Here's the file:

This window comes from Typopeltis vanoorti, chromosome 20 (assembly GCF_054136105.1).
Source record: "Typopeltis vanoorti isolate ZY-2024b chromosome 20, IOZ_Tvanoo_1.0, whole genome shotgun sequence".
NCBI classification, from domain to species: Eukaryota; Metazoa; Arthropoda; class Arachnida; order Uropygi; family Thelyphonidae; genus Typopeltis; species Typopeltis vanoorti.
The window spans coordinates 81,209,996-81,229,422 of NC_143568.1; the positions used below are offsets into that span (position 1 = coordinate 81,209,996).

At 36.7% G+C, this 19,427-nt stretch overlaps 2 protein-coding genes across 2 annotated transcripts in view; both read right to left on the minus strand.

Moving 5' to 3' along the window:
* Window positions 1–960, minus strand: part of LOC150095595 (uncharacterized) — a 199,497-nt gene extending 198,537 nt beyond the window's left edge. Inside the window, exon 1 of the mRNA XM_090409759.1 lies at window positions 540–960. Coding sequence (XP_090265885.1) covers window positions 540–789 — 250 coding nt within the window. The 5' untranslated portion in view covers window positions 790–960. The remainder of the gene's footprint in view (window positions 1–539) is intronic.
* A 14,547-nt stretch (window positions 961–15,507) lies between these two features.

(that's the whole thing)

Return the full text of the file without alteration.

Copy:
This window comes from Typopeltis vanoorti, chromosome 20 (assembly GCF_054136105.1).
Source record: "Typopeltis vanoorti isolate ZY-2024b chromosome 20, IOZ_Tvanoo_1.0, whole genome shotgun sequence".
NCBI classification, from domain to species: Eukaryota; Metazoa; Arthropoda; class Arachnida; order Uropygi; family Thelyphonidae; genus Typopeltis; species Typopeltis vanoorti.
The window spans coordinates 81,209,996-81,229,422 of NC_143568.1; the positions used below are offsets into that span (position 1 = coordinate 81,209,996).

At 36.7% G+C, this 19,427-nt stretch overlaps 2 protein-coding genes across 2 annotated transcripts in view; both read right to left on the minus strand.

Moving 5' to 3' along the window:
* Window positions 1–960, minus strand: part of LOC150095595 (uncharacterized) — a 199,497-nt gene extending 198,537 nt beyond the window's left edge. Inside the window, exon 1 of the mRNA XM_090409759.1 lies at window positions 540–960. Coding sequence (XP_090265885.1) covers window positions 540–789 — 250 coding nt within the window. The 5' untranslated portion in view covers window positions 790–960. The remainder of the gene's footprint in view (window positions 1–539) is intronic.
* A 14,547-nt stretch (window positions 961–15,507) lies between these two features.